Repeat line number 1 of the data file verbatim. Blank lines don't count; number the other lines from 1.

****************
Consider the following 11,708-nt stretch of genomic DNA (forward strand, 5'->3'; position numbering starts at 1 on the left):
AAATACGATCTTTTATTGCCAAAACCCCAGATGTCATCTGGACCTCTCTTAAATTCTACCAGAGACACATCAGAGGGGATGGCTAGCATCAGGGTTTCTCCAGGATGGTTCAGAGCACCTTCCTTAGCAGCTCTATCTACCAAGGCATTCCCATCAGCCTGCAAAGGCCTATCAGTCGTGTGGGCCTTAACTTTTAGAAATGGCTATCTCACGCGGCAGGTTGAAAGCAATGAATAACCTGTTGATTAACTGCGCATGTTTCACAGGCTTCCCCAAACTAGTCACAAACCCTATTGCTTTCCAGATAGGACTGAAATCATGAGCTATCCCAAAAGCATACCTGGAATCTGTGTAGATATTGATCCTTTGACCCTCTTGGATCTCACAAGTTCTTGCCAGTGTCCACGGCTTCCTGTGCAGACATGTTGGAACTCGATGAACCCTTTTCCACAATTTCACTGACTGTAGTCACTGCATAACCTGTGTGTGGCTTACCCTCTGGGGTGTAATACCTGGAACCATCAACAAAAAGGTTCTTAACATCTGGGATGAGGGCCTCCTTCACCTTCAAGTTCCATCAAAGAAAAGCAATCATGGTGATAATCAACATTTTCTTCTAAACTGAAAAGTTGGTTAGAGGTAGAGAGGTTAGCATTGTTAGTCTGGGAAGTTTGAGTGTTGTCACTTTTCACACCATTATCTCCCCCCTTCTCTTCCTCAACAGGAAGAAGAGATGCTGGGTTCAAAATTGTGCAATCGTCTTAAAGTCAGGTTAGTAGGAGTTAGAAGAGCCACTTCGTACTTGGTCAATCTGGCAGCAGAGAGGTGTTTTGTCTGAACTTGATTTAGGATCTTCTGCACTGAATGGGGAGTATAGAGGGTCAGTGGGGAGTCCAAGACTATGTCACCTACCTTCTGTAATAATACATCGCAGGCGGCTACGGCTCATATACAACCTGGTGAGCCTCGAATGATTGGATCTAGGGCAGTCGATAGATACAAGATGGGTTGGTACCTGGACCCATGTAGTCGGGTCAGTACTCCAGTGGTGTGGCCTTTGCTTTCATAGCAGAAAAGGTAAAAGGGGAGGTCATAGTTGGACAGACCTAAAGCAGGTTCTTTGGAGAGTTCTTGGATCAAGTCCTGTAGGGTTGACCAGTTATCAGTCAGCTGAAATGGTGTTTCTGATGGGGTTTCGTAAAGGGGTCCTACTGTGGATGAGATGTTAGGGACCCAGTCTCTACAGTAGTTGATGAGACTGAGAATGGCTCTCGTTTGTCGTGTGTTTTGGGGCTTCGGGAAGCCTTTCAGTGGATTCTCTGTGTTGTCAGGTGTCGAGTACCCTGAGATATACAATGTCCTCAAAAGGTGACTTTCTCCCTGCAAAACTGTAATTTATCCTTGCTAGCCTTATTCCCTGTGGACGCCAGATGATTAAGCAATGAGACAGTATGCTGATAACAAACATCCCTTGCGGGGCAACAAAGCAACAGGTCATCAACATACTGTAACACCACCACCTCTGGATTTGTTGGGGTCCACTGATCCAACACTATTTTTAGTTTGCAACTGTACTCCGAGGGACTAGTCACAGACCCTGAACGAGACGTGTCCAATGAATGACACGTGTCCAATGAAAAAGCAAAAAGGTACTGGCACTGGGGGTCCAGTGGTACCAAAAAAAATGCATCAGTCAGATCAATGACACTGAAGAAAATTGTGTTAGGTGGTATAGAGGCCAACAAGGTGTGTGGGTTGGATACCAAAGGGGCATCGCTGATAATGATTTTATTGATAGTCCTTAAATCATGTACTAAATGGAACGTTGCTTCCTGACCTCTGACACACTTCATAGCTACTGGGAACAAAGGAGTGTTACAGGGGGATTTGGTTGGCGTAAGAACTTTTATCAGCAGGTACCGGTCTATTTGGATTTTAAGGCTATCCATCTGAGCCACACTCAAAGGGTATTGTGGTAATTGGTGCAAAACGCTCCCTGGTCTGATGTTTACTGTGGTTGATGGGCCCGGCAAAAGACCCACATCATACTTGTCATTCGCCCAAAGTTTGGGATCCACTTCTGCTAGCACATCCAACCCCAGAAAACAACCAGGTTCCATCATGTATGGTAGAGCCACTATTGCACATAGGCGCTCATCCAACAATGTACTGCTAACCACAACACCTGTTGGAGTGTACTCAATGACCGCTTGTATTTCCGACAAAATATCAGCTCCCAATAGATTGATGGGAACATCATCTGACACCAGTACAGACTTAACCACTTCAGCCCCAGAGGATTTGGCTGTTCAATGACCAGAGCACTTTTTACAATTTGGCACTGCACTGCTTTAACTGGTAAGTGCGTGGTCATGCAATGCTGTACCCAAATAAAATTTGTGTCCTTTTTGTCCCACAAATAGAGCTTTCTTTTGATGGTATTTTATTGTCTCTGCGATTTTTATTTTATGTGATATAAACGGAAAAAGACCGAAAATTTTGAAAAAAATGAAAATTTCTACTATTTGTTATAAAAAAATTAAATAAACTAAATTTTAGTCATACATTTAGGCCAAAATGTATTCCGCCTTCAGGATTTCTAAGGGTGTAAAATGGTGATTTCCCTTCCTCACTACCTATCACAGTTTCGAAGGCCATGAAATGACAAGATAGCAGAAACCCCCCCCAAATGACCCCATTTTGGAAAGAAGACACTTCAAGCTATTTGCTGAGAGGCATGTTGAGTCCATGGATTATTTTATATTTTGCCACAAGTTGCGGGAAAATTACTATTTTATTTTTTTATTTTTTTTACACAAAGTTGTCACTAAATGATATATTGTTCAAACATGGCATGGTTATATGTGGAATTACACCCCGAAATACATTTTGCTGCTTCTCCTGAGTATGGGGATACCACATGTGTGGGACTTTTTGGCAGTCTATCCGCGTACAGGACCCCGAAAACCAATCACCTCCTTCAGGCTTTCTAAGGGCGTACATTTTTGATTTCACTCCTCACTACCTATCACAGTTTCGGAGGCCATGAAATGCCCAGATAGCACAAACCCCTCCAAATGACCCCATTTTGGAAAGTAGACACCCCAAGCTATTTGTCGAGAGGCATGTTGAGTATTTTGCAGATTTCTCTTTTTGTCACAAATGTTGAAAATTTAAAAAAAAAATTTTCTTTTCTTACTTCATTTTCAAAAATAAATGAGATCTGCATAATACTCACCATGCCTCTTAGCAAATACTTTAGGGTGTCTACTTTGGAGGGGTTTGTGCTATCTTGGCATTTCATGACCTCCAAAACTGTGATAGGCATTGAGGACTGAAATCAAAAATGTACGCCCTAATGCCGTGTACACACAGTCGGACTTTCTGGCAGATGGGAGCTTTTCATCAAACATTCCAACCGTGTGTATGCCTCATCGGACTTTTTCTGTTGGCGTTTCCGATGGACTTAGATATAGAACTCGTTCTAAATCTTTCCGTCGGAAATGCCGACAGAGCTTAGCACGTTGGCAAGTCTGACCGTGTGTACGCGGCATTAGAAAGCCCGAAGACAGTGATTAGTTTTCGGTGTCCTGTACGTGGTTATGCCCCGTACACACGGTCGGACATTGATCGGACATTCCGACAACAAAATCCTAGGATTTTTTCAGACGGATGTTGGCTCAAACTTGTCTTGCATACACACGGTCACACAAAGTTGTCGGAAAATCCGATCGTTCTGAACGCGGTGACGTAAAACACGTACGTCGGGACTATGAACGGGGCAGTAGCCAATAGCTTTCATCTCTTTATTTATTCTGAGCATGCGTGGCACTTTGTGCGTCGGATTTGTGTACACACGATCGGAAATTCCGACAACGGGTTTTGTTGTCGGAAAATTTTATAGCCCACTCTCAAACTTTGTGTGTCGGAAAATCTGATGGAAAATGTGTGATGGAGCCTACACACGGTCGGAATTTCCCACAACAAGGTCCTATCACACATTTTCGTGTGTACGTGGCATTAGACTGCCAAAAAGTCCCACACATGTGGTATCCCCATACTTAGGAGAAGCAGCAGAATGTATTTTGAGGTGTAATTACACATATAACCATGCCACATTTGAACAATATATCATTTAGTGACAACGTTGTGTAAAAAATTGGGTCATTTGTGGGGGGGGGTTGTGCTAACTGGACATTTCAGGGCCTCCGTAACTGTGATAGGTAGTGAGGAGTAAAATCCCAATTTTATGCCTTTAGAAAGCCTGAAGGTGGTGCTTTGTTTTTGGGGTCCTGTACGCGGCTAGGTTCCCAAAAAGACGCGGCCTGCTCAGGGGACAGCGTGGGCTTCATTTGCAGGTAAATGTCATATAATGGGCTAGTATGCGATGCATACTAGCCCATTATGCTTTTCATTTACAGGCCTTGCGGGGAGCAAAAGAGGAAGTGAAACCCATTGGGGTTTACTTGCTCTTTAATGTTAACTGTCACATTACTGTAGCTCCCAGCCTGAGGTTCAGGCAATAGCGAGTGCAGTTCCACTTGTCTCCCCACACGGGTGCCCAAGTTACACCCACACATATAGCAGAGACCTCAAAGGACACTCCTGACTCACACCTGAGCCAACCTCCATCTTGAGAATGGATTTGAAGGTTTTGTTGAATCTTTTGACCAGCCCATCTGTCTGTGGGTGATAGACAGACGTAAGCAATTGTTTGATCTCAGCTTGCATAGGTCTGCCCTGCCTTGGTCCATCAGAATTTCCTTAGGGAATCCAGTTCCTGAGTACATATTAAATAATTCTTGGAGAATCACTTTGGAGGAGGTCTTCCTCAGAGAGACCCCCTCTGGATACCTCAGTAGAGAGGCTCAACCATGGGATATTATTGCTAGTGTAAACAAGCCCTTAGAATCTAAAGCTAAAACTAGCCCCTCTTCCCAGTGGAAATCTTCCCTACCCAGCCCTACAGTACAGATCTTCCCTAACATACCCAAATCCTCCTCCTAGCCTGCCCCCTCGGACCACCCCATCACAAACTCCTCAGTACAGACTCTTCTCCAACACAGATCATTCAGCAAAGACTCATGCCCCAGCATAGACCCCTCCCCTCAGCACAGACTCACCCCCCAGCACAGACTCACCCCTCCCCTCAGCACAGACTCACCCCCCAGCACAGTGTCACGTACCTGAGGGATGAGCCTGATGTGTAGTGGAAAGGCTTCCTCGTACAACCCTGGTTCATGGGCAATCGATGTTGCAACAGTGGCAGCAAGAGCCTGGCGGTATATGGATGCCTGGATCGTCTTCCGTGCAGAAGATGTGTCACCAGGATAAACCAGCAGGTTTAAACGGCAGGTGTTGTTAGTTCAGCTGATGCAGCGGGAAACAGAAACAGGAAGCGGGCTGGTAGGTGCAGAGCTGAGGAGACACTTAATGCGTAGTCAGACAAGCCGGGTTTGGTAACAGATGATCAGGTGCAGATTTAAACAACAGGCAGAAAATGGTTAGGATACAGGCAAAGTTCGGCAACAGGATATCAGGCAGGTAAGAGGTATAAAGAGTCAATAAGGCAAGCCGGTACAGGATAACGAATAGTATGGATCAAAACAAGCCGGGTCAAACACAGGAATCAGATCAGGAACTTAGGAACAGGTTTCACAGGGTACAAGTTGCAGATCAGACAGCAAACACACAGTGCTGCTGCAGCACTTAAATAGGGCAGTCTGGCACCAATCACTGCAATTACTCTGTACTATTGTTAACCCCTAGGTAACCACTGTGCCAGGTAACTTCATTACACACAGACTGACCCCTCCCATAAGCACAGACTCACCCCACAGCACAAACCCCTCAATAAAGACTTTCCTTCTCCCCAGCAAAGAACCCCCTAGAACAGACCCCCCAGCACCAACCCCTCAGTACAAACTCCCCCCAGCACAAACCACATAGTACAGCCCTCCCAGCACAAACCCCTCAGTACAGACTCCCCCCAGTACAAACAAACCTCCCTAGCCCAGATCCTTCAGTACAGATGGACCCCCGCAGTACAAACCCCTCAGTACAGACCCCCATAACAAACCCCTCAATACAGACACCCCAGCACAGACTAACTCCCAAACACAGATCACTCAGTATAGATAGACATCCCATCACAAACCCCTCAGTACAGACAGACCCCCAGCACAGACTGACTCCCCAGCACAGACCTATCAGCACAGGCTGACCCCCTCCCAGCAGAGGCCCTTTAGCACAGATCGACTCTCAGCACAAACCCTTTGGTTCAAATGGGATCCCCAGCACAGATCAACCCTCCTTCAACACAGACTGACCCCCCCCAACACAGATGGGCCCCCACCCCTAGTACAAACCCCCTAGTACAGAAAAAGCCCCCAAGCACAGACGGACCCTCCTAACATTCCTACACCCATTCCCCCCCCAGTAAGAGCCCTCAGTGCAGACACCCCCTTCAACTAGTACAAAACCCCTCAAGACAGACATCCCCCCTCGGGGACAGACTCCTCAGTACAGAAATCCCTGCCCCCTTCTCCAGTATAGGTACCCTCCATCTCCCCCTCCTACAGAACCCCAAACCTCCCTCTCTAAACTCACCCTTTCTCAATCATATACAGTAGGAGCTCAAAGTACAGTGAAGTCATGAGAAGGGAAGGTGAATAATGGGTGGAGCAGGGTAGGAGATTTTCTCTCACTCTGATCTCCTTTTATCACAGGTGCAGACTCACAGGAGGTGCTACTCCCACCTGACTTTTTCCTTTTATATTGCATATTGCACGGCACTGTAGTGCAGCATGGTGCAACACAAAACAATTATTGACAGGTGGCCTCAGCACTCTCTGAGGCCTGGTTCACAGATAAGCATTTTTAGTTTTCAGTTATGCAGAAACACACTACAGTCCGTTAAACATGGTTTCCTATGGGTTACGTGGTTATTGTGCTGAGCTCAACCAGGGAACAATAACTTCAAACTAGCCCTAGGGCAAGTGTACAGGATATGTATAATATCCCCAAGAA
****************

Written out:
Consider the following 11,708-nt stretch of genomic DNA (forward strand, 5'->3'; position numbering starts at 1 on the left):